Idaho Code § 25-2118 thus relieves owners of livestock roaming on open range of the duty to keep such stock off the highway and grants absolute immunity from liability for any damages stemming from "a collision between the vehicle and the animal." Adamson argues that the legislature used different language in I.C. §§ 25-2118 and 25-2119 because it intended an absolute grant of immunity in I.C. § 25-2118 and a limited grant of immunity (abolition of res ipsa loquitur) in I.C. § 25-2119. This disregards, however, the notion that the legislature was addressing two very different situations. Idaho Code § 25-2118 relates to owner liability in open range and grants total immunity from liability for any damages. By contrast, I.C. § 25-2119 addresses only an owner's right to drive animals on public roads, or otherwise lawfully position animals upon the highway, and grants immunity only from liability for negligence associated with this activity. The legislature therefore used absolute language in I.C. § 25-2118 because it intended to completely immunize owners in open range areas from liability under any cause of action. The legislature then used more limited language in I.C. § 25-2119 because it intended to immunize owners from a negligence cause of action only in the limited situation where animals are lawfully present on the highway. [FN5]
FN5. We note that I.C. § 25-2119 does not preclude a cause of action for intentional tort. In addition, animal owners are subject to the provisions of I.C. § 40-2313 which authorizes county or highway commissioners to designate certain highways as livestock trails and to restrict the number and times when use of such highways is permitted. See I.C. § 40-2313. Owners who violate commissioner restrictions may be deemed guilty of a misdemeanor. I.C. § 40-2313(3).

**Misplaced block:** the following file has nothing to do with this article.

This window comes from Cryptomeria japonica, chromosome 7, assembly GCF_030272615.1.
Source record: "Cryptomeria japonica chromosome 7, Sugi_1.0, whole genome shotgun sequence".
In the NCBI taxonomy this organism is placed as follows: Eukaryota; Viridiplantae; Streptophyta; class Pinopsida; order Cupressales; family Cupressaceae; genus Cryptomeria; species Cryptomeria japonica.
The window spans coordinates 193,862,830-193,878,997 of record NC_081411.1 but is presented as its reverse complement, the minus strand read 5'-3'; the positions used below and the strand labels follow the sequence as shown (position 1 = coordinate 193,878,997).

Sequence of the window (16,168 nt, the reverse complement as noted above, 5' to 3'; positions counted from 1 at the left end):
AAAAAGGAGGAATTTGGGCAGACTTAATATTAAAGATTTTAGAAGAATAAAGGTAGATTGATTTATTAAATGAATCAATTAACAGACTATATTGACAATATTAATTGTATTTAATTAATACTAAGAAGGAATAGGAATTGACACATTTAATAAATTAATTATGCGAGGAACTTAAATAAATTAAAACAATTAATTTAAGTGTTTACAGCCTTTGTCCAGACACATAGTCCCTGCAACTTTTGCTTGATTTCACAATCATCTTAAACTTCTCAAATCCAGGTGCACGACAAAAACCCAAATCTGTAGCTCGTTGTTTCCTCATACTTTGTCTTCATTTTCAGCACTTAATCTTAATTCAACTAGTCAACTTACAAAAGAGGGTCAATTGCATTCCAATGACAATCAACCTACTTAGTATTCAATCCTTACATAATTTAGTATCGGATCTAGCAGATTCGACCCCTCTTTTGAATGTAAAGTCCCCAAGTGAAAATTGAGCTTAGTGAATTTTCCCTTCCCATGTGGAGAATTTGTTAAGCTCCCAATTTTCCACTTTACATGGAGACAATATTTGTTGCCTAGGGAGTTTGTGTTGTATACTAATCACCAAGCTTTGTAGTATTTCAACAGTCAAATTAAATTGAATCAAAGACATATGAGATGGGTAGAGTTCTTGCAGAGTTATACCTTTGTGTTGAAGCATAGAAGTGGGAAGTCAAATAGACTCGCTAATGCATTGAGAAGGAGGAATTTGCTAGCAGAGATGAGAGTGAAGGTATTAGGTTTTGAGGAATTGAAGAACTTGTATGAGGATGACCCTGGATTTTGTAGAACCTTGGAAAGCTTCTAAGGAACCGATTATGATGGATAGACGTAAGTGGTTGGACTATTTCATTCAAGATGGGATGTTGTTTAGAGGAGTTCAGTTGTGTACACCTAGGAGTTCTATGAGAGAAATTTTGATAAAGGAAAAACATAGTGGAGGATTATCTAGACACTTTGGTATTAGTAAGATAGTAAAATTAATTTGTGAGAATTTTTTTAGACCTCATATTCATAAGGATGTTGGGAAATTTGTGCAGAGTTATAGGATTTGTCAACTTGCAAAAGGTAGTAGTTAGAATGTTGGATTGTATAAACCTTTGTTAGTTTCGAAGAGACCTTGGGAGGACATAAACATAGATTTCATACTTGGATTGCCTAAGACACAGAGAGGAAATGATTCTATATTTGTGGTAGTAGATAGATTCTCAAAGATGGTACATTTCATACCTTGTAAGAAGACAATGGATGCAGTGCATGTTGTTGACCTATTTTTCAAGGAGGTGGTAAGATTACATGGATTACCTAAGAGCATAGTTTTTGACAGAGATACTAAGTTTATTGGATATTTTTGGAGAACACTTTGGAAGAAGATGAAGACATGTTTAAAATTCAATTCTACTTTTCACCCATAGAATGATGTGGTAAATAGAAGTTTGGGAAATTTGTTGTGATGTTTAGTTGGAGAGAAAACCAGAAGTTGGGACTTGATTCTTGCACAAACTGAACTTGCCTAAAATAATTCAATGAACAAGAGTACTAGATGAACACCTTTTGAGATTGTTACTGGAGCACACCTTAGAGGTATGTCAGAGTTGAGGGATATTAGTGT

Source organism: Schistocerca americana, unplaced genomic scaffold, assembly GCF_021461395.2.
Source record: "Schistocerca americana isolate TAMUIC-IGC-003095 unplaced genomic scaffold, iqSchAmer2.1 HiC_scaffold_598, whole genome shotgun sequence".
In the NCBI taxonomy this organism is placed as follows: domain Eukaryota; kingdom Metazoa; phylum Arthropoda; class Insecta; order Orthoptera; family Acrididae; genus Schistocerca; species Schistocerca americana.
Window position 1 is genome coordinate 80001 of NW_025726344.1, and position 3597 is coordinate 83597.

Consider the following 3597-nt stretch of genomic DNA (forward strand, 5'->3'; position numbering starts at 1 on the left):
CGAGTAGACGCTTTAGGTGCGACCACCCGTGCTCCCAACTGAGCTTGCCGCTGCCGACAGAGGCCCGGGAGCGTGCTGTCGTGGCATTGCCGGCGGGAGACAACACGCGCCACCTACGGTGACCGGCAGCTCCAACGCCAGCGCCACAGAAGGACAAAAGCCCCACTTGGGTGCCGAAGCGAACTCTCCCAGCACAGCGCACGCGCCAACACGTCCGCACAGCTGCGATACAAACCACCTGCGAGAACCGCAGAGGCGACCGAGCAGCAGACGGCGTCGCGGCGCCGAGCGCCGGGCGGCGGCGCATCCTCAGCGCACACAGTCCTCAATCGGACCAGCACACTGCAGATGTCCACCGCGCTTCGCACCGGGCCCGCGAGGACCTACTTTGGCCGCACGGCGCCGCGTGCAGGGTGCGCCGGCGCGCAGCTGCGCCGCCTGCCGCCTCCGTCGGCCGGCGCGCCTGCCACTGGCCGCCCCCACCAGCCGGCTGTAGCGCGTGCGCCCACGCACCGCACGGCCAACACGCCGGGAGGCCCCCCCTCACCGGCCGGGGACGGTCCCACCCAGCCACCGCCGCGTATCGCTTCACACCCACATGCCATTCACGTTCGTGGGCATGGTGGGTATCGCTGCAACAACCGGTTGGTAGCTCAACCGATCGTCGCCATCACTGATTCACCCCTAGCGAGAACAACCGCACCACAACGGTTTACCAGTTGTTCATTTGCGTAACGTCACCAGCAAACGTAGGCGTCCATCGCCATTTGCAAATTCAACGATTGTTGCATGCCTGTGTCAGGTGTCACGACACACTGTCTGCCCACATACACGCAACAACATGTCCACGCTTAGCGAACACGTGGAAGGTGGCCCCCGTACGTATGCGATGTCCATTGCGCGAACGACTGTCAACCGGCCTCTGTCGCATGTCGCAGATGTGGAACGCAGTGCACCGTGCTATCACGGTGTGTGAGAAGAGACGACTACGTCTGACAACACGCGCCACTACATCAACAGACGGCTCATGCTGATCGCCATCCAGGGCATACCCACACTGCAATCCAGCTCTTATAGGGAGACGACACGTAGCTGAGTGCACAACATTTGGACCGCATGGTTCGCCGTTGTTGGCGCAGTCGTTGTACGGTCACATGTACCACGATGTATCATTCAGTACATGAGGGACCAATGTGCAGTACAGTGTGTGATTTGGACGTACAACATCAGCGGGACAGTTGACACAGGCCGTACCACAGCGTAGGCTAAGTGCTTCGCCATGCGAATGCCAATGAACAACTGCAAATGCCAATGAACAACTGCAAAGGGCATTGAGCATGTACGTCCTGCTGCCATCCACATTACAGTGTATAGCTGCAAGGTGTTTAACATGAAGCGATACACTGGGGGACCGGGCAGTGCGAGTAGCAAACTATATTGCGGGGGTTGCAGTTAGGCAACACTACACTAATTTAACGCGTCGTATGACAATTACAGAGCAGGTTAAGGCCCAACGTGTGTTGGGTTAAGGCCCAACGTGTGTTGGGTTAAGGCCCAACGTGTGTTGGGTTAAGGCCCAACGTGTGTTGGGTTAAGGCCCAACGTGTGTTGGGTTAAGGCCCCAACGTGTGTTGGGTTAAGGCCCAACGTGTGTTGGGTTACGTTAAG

Given this entire context, the legislature likely intended to cure a situation of potential liability to livestock owners after Shepard and O'Connor. More specifically, the legislature intended to grant owners absolute immunity from any liability for damages in the open range, I.C. § 25-2118, and to grant absolute immunity from liability for negligence in order to preserve an owner's right to drive animals on the highway in a herd district, I.C. § 25-2119.
We accordingly reject Adamson's interpretation of I.C. § 25-2119 which would merely create an exception to the res ipsa doctrine in cases where animals are lawfully on the highway. In order for the legislature to intend to create such an exception to the application of res ipsa there must have first been a general rule indicating that res ipsa supplied an inference of negligence whenever an animal owner fails to explain the lawful presence of animals on the highway. Res ipsa has never been applied under such facts, and, moreover, would not be needed as a substitute for direct evidence of negligence where the animal owner is present at the accident scene. By adding the requirement that the livestock must be "lawfully on any highway," the legislature was not referring to those situations in which res ipsa had previously been applied and, instead, was speaking to those instances where animals were properly on the highway, e.g. during the day and while attended and driven or trailed down the road. We therefore conclude that the legislature did not merely intend to create an exception to the res ipsa doctrine and instead intended to address a situation of potential liability to owners of animals lawfully on the highway by granting absolute immunity from negligence.
In response to the question certified to this Court, we hold that I.C. § 25-2119 affords an absolute grant of immunity from liability for negligence to an owner who has established that his animals were lawfully on the highway.